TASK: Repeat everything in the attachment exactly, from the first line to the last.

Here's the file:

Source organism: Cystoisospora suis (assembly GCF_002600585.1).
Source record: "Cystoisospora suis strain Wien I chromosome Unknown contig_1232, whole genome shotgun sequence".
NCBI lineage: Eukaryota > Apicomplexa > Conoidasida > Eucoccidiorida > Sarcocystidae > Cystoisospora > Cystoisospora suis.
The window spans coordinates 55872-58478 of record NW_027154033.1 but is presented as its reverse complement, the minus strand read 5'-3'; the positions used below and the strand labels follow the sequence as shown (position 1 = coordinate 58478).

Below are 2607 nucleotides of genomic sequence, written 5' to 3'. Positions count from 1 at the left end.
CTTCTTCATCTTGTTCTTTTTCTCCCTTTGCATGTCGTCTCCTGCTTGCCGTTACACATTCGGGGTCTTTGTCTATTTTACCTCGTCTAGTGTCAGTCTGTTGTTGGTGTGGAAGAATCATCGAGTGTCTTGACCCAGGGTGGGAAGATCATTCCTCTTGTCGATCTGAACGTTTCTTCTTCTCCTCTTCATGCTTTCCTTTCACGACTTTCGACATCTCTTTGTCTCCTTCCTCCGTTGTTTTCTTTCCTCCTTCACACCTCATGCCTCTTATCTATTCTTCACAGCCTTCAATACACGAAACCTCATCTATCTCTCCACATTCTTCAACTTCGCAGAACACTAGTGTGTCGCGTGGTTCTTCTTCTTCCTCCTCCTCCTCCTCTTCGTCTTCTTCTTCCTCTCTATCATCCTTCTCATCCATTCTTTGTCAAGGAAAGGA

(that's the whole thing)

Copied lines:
Source organism: Cystoisospora suis (assembly GCF_002600585.1).
Source record: "Cystoisospora suis strain Wien I chromosome Unknown contig_1232, whole genome shotgun sequence".
NCBI lineage: Eukaryota > Apicomplexa > Conoidasida > Eucoccidiorida > Sarcocystidae > Cystoisospora > Cystoisospora suis.
The window spans coordinates 55872-58478 of record NW_027154033.1 but is presented as its reverse complement, the minus strand read 5'-3'; the positions used below and the strand labels follow the sequence as shown (position 1 = coordinate 58478).

Below are 2607 nucleotides of genomic sequence, written 5' to 3'. Positions count from 1 at the left end.
CTTCTTCATCTTGTTCTTTTTCTCCCTTTGCATGTCGTCTCCTGCTTGCCGTTACACATTCGGGGTCTTTGTCTATTTTACCTCGTCTAGTGTCAGTCTGTTGTTGGTGTGGAAGAATCATCGAGTGTCTTGACCCAGGGTGGGAAGATCATTCCTCTTGTCGATCTGAACGTTTCTTCTTCTCCTCTTCATGCTTTCCTTTCACGACTTTCGACATCTCTTTGTCTCCTTCCTCCGTTGTTTTCTTTCCTCCTTCACACCTCATGCCTCTTATCTATTCTTCACAGCCTTCAATACACGAAACCTCATCTATCTCTCCACATTCTTCAACTTCGCAGAACACTAGTGTGTCGCGTGGTTCTTCTTCTTCCTCCTCCTCCTCCTCTTCGTCTTCTTCTTCCTCTCTATCATCCTTCTCATCCATTCTTTGTCAAGGAAAGGA